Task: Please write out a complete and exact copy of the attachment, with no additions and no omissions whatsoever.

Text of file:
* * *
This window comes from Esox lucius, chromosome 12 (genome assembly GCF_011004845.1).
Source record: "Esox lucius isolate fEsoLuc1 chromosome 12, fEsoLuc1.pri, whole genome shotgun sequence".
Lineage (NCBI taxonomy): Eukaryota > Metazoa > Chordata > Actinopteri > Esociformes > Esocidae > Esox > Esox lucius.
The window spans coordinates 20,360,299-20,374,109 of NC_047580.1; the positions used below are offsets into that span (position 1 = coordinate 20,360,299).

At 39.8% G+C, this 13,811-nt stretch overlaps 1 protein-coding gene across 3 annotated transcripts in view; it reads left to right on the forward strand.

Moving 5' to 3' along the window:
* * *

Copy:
This window comes from Esox lucius, chromosome 12 (genome assembly GCF_011004845.1).
Source record: "Esox lucius isolate fEsoLuc1 chromosome 12, fEsoLuc1.pri, whole genome shotgun sequence".
Lineage (NCBI taxonomy): Eukaryota > Metazoa > Chordata > Actinopteri > Esociformes > Esocidae > Esox > Esox lucius.
The window spans coordinates 20,360,299-20,374,109 of NC_047580.1; the positions used below are offsets into that span (position 1 = coordinate 20,360,299).

At 39.8% G+C, this 13,811-nt stretch overlaps 1 protein-coding gene across 3 annotated transcripts in view; it reads left to right on the forward strand.

Moving 5' to 3' along the window: